My children are back at school today. It makes me feel guilty.
After a summer of walking and frolicking, suddenly I have to decant them into the car and ferry them around. I know I shouldn't. But it is just too far for them to walk (especially for the 4-year-old). If we try, we end up late, angry and stopping at a newsagent for me to buy some sugary bribery. This is far from the best start to the day.
So this term, I am going to walk them part of the way. I'll park in a really quiet street 500 metres from the school (there's always a space) and whatever the weather, or our moods, I'm resolved to walk the rest of the way. I've managed one day so far.
As we walk, I gently notice things. I hope they will start to as well: trees, birds, plants. I want to start the day with a dose of nature and notice that nature changing. Where better than on the walk to school in autumn term?
We live in the middle of London, one of the busiest cities in the world. But I am lucky. Little patches of greenery surround my house and my children's school has a green playground.
In contrast, just down the road, Gascoigne Primary in Barking is home to 1,200 students, and counting. The headmaster is a superhero. But he has been forced to build over much of the playground to fit the bulging intake. He has to stagger lunchtimes to squeeze in time and space for every child to eat and play outside.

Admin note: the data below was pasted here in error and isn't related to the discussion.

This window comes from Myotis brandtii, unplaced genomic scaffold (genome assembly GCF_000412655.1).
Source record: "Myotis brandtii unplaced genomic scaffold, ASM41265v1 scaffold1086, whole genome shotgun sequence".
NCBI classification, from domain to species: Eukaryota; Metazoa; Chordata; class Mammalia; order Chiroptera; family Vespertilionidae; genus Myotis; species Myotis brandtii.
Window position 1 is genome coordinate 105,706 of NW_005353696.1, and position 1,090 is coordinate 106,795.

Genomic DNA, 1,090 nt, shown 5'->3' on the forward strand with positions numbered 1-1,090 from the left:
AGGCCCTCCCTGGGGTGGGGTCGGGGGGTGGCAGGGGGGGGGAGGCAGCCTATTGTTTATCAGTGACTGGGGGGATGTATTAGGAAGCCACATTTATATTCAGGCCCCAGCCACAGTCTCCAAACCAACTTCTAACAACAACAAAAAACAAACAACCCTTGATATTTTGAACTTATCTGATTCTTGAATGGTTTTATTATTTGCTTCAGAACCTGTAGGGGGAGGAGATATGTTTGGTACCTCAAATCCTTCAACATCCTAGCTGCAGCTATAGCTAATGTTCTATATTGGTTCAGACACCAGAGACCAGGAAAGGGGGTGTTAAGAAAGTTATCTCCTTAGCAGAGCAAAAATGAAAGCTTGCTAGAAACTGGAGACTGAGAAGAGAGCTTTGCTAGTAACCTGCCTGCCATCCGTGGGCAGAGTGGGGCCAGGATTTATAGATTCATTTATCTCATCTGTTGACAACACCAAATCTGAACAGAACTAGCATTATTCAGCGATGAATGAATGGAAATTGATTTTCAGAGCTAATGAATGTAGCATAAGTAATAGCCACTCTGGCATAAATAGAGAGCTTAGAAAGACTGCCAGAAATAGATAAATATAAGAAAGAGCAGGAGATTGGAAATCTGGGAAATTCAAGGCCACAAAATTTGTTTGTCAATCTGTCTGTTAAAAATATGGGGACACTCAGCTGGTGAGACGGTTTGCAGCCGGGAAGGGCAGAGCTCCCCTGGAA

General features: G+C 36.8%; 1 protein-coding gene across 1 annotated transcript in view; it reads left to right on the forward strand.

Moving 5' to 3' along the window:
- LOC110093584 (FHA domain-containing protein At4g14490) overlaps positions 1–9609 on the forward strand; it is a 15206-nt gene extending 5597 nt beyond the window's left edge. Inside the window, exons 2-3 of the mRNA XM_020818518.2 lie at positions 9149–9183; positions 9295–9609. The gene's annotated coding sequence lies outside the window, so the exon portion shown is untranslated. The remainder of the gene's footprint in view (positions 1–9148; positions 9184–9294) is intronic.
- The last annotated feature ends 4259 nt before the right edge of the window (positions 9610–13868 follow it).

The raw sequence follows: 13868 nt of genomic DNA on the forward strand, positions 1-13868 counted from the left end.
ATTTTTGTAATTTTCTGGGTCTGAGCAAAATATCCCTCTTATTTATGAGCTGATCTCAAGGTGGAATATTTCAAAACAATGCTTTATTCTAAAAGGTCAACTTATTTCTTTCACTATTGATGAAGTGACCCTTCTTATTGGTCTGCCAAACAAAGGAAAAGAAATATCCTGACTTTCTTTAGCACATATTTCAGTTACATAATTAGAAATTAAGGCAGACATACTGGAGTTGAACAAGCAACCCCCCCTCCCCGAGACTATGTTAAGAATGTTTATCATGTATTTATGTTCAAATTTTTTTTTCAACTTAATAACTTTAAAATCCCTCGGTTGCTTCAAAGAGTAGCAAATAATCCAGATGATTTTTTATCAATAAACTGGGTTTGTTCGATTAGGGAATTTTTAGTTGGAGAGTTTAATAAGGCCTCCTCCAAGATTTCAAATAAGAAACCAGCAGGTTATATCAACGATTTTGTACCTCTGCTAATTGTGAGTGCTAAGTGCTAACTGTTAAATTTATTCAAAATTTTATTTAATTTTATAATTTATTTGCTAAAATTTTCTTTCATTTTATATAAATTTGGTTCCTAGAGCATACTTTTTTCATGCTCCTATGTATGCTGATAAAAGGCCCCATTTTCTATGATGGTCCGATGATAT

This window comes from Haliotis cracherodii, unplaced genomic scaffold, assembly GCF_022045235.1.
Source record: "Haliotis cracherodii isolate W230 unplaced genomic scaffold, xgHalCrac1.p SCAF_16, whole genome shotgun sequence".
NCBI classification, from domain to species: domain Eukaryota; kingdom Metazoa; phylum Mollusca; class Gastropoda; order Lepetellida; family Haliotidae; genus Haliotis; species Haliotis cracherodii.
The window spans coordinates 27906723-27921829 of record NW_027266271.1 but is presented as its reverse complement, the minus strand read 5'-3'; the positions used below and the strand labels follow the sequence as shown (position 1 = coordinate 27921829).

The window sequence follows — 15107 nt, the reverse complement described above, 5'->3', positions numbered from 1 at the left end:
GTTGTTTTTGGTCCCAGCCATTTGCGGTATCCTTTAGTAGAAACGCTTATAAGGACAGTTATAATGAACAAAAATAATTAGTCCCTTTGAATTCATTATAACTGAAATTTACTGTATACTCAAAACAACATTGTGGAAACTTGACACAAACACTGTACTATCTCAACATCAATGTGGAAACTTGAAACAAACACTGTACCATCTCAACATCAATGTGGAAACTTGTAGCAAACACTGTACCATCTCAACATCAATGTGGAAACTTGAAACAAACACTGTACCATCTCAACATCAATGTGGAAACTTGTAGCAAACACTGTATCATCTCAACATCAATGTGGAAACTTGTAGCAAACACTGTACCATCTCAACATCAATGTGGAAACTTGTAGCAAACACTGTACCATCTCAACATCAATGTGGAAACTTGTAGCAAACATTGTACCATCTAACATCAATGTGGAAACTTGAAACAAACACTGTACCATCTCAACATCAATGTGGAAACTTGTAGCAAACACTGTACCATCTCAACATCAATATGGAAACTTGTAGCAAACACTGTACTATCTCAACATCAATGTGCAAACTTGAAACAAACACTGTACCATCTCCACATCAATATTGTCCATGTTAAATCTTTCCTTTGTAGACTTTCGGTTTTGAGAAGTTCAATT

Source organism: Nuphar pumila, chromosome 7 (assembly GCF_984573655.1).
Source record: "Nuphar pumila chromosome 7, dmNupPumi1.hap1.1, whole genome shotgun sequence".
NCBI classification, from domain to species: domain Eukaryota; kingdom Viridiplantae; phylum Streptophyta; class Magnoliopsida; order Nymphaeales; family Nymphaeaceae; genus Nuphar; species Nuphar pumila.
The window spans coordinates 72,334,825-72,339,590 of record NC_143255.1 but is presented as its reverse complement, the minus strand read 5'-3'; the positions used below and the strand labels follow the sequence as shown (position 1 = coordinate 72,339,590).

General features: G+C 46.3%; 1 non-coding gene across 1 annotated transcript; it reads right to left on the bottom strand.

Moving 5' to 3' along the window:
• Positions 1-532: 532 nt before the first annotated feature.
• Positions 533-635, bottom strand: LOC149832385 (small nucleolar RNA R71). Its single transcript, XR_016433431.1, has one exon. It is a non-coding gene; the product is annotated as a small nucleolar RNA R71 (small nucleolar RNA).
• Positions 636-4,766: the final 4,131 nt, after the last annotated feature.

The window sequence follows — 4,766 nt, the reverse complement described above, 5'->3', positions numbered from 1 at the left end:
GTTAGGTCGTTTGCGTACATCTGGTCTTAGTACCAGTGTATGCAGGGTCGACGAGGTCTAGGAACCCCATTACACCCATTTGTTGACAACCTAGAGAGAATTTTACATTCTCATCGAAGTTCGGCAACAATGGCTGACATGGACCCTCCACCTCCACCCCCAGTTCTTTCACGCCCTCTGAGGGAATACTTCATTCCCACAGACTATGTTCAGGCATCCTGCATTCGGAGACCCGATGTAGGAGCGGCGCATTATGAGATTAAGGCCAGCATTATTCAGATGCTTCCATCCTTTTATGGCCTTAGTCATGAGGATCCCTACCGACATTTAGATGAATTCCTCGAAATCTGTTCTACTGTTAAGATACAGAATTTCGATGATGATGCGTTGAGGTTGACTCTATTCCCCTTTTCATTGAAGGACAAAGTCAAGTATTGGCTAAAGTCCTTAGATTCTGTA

Where is their green space - so vital, we're told, to improving children's concentration and behaviour?
If this is the schools of the future, then dosing children with wild time on the journey will become ever more important.
Looking back I feel so privileged to have my daily dose of nature from a solo cycle or walk to school. I'm going to have to chaperone my children for years - not because of stranger danger (a grossly exaggerated problem) but because of the real risk of traffic.
Nowadays, millions of children don't get any wild time on their school journey. The number of children driven to primary school has risen fourfold to 34%. One public health official, concerned over rising obesity rates, called for a complete ban on dropping children from cars outside school gates.
Spending time noticing nature the slow way - by foot or bike - is good for kids. According to Living Streets, walking to school is guaranteed to make children fitter and healthier. Spending time in nature is shown to make them happier, whilst spotting wildlife and noticing changing plants and trees makes them more alert, more curious.
So this is my first step. A 500m daily nature trail. If you walk any way to school with your children this term, please share what you see.
My film, PROJECT WILD THING is released at cinemas nationwide from 25 October. Keep up to date with the latest news by signing up to join the Project Wild Thing movement.
Follow David Bond on Twitter: www.twitter.com/wearewildthing